I have had countless experiences where I have been sitting in the park, or on the bus and someone has sat beside me, shared their lunch with me and invited me to come and visit them for dinner tomorrow night or offered to show me where the best waterfall is in the area. Or I have been watching a rugby game and turned around to have 5 kids sitting around me wanting to share my packets of bongos or UFO’s (chips) with them. The kindness of sharing and giving has not been lost on Fijian’s and you will be surrounded by this kindness from the very moment you arrive.
My favourite memories have come from the simplest experiences. I would love to lay out on a big mat under a tree with a big bilo (cup) of tea, enjoying the cool air as one of the village elders would tell me stories of his ancestors. How they came to the village, or what plant is good medicine for what or how they used to be cannibals. We would be there for hours, until we would eventually be called in for lunch or the afternoon rain would come and we would be forced to run for cover.
So, back to my question, why Fiji for retreats? Today we are in constant competition with one another, who has a better car, bigger house or the most expensive clothes? Who earns more money? All of this stress and pressure is creating a divide between people and is not bringing out the best in us. But mostly it is creating dis-ease and manifesting all sorts of horrible things within our mind and body. What better place is there to go then somewhere that all of that materialistic crap is irrelevant? Because most people don’t own a car, they take the bus. A family of 8 share a 1 room house and your clothes are also my clothes. The money is the family’s money and none of it really matters in the end.
Fiji, a place where you are not judged for what you own but embraced for being yourself. You can take a nap on the floor in the middle of the day and no one will bat an eyelid. A place where constant laughter and happiness fills the room. Where you will make lifelong friends and be welcomed as a member of the family.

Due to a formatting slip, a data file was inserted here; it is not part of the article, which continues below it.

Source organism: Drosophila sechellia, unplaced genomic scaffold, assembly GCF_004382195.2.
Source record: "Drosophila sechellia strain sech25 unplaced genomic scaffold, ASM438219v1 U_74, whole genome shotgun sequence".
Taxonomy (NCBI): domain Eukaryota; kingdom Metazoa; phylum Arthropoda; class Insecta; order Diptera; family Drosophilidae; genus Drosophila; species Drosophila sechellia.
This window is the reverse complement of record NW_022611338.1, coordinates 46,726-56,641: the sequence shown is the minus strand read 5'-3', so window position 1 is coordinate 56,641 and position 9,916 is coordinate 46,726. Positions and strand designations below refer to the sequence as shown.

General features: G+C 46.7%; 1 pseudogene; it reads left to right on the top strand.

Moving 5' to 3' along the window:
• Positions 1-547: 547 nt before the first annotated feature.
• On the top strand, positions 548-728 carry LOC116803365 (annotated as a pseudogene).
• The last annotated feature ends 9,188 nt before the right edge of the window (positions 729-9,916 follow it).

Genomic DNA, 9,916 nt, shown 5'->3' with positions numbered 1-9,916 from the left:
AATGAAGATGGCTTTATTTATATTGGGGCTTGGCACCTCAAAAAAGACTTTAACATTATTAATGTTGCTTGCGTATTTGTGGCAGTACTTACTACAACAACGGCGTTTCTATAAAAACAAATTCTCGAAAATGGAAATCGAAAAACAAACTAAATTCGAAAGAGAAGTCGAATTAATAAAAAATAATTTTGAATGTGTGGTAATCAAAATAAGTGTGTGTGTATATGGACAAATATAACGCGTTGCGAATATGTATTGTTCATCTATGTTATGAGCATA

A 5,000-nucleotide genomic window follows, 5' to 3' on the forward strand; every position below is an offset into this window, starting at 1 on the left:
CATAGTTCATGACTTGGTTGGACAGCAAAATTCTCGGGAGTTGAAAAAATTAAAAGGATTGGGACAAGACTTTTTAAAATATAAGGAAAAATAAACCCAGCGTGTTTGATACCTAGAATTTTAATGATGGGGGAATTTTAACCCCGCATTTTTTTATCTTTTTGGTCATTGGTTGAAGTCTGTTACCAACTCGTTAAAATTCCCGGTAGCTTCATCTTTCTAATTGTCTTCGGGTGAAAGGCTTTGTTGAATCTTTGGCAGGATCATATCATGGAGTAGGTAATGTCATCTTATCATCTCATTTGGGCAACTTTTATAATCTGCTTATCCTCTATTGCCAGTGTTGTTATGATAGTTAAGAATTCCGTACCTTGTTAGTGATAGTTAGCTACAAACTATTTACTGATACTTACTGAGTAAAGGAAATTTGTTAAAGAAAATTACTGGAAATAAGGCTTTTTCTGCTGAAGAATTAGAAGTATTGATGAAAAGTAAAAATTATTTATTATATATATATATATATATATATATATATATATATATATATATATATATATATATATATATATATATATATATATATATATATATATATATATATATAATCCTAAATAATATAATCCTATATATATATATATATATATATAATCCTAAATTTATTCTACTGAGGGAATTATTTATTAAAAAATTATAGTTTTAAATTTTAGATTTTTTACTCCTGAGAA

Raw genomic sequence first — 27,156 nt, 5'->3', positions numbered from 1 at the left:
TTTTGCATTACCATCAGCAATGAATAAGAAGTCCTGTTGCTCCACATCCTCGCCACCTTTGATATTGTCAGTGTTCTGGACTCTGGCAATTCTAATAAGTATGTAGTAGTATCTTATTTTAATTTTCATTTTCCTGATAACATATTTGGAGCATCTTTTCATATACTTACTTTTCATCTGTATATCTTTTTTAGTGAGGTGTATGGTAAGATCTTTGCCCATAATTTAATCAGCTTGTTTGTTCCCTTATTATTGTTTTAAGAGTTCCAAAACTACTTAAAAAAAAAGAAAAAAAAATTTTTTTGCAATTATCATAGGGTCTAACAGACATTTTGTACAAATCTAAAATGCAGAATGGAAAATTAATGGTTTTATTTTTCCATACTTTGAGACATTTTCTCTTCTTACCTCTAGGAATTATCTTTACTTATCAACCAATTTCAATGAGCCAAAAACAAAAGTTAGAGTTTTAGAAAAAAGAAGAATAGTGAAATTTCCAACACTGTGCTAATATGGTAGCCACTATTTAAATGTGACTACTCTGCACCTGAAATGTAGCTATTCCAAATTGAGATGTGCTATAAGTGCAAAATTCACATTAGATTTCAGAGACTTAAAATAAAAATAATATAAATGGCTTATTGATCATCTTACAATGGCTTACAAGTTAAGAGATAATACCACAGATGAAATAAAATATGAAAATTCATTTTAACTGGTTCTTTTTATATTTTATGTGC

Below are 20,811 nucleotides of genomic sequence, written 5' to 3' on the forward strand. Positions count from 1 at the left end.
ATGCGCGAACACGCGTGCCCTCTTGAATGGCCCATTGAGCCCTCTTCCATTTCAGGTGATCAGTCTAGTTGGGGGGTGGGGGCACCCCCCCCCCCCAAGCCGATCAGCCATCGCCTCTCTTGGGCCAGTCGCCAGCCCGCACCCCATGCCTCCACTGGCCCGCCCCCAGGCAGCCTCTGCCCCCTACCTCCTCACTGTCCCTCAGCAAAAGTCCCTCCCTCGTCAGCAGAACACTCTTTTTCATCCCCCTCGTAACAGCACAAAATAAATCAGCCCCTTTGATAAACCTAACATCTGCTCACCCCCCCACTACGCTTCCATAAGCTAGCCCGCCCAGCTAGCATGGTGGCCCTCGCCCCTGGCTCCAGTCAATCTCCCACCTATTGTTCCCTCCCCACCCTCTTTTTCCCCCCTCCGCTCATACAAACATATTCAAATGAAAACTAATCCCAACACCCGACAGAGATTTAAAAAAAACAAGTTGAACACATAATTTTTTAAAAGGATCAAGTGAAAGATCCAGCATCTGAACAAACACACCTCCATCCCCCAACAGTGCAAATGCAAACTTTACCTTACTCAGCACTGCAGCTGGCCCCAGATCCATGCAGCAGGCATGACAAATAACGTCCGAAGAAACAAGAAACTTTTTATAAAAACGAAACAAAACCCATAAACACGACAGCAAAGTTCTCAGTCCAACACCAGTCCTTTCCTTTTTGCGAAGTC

These has been a recent campaign for Fiji Tourism, called Bulanaires. What a fantastic idea. Local people talk about what makes them happy and how they make others happy. As I listen, I think to myself, “when was the last time I just enjoyed the simplicity of life? Or when was the last time I heard people on the street laugh the way they do in Fiji?”.
I want you to feel that raw, open feeling of unconditional love. I want it to surround you with its wide open and warm embrace. I want you to let go and fall into a blissful state of relaxation. I want you to honour yourself and all of your amazing talents. I want you to experience my Fiji and all of the things that I love and cherish about this incredible land, it’s people and its powerful aura that surrounds you from the moment you arrive and continues to glow long after you leave.
When I am planning my Fiji retreats, there are a lot of things I take into consideration. First being the location. I avoid big resorts altogether, no one wants to get lost in the crowds. Each facility is chosen with a few things in mind, privacy, exclusivity, peace and quiet, beautiful surrounds and facilities (yes air-conditioning, hot water and being mosquito proof are a minimum!). I want each of my participants to feel like they matter, because you do!
The next is, where is it that we are able to give back and make a difference? There is such a sense of self-satisfaction when you go in and make a difference in peoples lives, especially children. I also want to be completely surrounded by nature. Fiji is very green and luscious with an abundance of trees and plants, with incredible beaches and wildlife. Being in nature is so healing and when we take time out in nature, we are able to heal so much more effectively.
When you are next considering where you want to go on a retreat, please consider coming to Fiji and experiencing the power of kindness, friendliness, happiness and the big beautiful Bula spirit. Vinaka Vaka Levu (thank you very much).